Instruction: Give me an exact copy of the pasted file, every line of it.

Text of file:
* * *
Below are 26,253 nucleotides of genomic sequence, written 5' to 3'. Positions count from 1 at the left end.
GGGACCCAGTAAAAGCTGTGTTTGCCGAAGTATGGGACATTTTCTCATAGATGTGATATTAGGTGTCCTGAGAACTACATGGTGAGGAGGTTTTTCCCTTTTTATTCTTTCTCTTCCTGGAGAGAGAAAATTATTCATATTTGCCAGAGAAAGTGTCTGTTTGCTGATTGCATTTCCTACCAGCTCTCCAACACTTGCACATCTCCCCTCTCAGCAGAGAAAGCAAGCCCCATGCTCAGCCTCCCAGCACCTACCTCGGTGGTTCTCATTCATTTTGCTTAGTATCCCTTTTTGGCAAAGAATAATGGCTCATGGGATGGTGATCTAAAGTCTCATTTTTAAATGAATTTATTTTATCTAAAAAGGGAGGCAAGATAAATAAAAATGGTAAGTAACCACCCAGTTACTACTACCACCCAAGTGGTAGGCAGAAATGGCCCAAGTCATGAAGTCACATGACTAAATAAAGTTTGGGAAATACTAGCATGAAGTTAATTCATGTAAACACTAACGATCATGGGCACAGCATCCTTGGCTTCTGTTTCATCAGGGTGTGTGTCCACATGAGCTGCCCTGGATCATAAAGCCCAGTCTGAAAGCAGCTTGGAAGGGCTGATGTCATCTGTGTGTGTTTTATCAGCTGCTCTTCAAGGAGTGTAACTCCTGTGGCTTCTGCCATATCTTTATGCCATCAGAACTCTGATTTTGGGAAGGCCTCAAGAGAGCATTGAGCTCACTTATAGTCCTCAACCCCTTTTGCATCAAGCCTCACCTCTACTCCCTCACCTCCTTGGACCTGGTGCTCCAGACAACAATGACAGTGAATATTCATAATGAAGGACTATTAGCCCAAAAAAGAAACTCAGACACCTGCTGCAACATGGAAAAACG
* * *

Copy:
Below are 26,253 nucleotides of genomic sequence, written 5' to 3'. Positions count from 1 at the left end.
GGGACCCAGTAAAAGCTGTGTTTGCCGAAGTATGGGACATTTTCTCATAGATGTGATATTAGGTGTCCTGAGAACTACATGGTGAGGAGGTTTTTCCCTTTTTATTCTTTCTCTTCCTGGAGAGAGAAAATTATTCATATTTGCCAGAGAAAGTGTCTGTTTGCTGATTGCATTTCCTACCAGCTCTCCAACACTTGCACATCTCCCCTCTCAGCAGAGAAAGCAAGCCCCATGCTCAGCCTCCCAGCACCTACCTCGGTGGTTCTCATTCATTTTGCTTAGTATCCCTTTTTGGCAAAGAATAATGGCTCATGGGATGGTGATCTAAAGTCTCATTTTTAAATGAATTTATTTTATCTAAAAAGGGAGGCAAGATAAATAAAAATGGTAAGTAACCACCCAGTTACTACTACCACCCAAGTGGTAGGCAGAAATGGCCCAAGTCATGAAGTCACATGACTAAATAAAGTTTGGGAAATACTAGCATGAAGTTAATTCATGTAAACACTAACGATCATGGGCACAGCATCCTTGGCTTCTGTTTCATCAGGGTGTGTGTCCACATGAGCTGCCCTGGATCATAAAGCCCAGTCTGAAAGCAGCTTGGAAGGGCTGATGTCATCTGTGTGTGTTTTATCAGCTGCTCTTCAAGGAGTGTAACTCCTGTGGCTTCTGCCATATCTTTATGCCATCAGAACTCTGATTTTGGGAAGGCCTCAAGAGAGCATTGAGCTCACTTATAGTCCTCAACCCCTTTTGCATCAAGCCTCACCTCTACTCCCTCACCTCCTTGGACCTGGTGCTCCAGACAACAATGACAGTGAATATTCATAATGAAGGACTATTAGCCCAAAAAAGAAACTCAGACACCTGCTGCAACATGGAAAAACG